One benefit to a recent cold snap we’ve had is that it’s given me plenty of time to re-watch Season 2 of the The Crown in anticipation of this weekend. While I think I have watched it since its premier two years ago, I honestly can’t remember when that was, so it’s been a minute and was definitely necessary for re-acclimating myself to where we left off with the characters. I also went back and re-read my wrap-up of the second season, and, well, apparently I was quite displeased with the lack of character development the show focused on its central figure: the Queen(!)
Re-watching it now, I don’t feel that quite as strongly, though it still remains true that Philip and Margaret shine through as far more compelling characters, and that does appear to be a central hypothesis to the show: that humanity is lost within the institutional machinery of the monarchy. Elizabeth has given in to that, and Philip and Margaret pushed back harder. It’s a fair argument.
So, where did we leave off with everyone?
- Elizabeth – Very displeased with her third PM’s resignation and having just given birth to her fourth – and final – child.
- Philip – Newly re-committed to his marriage and thoroughly chastened
- The Queen Mother – Frankly a bit of a non-entity in the second season, but I remain fascinated that the show refuses to support her warm and cuddly persona. Their version of her is cold as ice, and frankly that’s always been my sense of her from the history books.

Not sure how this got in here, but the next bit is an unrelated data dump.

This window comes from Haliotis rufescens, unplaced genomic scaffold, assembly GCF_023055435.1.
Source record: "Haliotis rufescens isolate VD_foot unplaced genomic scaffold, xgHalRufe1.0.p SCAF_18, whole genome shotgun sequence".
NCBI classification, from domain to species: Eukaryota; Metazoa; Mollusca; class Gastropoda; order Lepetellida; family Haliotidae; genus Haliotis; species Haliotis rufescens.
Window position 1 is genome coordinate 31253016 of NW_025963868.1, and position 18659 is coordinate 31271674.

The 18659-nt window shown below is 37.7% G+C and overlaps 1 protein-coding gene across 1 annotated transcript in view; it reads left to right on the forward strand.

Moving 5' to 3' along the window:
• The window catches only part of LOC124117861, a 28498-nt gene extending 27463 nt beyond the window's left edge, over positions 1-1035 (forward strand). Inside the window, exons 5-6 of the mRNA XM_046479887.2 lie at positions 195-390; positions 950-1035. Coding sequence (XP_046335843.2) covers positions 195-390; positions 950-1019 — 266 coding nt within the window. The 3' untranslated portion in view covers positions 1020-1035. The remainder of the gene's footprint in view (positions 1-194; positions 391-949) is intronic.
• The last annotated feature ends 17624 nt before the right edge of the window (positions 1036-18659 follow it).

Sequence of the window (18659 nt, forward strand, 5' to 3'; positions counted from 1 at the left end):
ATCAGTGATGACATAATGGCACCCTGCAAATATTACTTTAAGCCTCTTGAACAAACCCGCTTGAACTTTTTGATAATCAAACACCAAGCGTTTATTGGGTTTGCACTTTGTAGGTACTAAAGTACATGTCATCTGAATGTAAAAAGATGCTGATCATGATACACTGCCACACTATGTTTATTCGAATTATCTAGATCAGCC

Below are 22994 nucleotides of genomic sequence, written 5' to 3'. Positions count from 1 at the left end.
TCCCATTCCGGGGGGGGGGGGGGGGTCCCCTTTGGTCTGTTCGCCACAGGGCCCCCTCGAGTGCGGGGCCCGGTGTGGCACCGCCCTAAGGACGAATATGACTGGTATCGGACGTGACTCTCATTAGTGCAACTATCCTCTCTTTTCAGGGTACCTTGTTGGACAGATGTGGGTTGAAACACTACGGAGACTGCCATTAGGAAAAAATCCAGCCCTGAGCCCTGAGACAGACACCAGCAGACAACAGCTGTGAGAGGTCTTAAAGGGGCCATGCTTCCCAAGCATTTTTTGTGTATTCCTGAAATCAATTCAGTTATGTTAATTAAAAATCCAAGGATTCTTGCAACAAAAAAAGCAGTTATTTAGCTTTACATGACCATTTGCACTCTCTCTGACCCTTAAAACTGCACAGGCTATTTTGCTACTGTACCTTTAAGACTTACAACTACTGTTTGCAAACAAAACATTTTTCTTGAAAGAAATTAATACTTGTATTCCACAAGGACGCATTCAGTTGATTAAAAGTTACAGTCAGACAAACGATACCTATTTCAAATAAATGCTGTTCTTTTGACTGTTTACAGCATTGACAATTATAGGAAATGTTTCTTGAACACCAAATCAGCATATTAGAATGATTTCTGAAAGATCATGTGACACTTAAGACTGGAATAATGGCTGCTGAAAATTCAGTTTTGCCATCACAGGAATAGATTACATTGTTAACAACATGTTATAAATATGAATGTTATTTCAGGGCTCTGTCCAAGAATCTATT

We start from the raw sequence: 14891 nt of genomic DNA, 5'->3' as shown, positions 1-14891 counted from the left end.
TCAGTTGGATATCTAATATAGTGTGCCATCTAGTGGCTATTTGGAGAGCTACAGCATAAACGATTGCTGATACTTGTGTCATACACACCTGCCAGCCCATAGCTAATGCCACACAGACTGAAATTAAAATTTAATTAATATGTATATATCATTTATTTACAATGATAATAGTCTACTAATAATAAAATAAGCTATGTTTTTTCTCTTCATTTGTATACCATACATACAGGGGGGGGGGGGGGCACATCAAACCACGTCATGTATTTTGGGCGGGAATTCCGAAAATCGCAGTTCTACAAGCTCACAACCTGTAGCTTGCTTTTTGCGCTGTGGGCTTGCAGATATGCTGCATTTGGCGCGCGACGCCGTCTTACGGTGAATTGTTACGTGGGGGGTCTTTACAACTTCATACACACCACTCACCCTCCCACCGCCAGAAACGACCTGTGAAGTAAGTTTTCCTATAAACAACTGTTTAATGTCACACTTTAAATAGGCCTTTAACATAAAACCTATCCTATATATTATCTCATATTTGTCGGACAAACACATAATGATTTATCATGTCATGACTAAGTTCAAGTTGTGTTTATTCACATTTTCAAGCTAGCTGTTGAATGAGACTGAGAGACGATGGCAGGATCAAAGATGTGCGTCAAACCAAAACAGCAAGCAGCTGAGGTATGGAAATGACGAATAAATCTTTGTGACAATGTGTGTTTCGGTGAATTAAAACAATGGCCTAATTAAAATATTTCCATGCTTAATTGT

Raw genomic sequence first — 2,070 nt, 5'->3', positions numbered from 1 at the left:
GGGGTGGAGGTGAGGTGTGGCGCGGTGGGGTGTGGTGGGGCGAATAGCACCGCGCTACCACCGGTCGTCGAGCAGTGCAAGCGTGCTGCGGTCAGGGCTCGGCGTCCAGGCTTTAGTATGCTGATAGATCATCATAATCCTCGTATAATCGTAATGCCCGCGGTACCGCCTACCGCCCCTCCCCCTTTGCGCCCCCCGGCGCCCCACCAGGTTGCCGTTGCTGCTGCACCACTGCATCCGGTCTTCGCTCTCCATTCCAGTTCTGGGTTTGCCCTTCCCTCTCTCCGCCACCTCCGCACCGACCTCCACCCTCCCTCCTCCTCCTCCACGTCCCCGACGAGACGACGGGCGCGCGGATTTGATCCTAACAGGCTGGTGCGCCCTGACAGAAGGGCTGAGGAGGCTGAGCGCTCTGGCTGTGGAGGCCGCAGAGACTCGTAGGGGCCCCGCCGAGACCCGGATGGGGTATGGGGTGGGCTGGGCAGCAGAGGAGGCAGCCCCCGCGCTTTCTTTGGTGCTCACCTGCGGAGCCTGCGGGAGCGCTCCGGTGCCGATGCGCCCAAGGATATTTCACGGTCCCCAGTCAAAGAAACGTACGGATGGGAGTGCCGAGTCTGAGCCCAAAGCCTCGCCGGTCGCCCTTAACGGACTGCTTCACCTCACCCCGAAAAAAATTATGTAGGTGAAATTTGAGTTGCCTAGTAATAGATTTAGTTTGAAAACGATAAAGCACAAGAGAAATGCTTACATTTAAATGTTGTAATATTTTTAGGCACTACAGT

- Margaret – Unhappily married with two children and in the throes of “modern” renovations to her apartments in Kensington Palace. Those same apartments are now used by William and Kate, for those keeping track, so that’s one for your back pocket as we watch her inhabit them this season.
- Tony – Apparently open to covering for Philip’s affairs, per the finale. The show abruptly pulled away from the Snowdons after the wedding episode, while setting up their unhappiness at the very end.
- Charles – Miserable at boarding school. Not an athlete. Much closer to Louis Mountbatten than to his parents. N.B., the boarding school episode noted at the end that Charles sent his own sons to Eton College, which begs the question of whether the show means to end before 1995 (the year in which William enrolled). *More on this at the end of the post.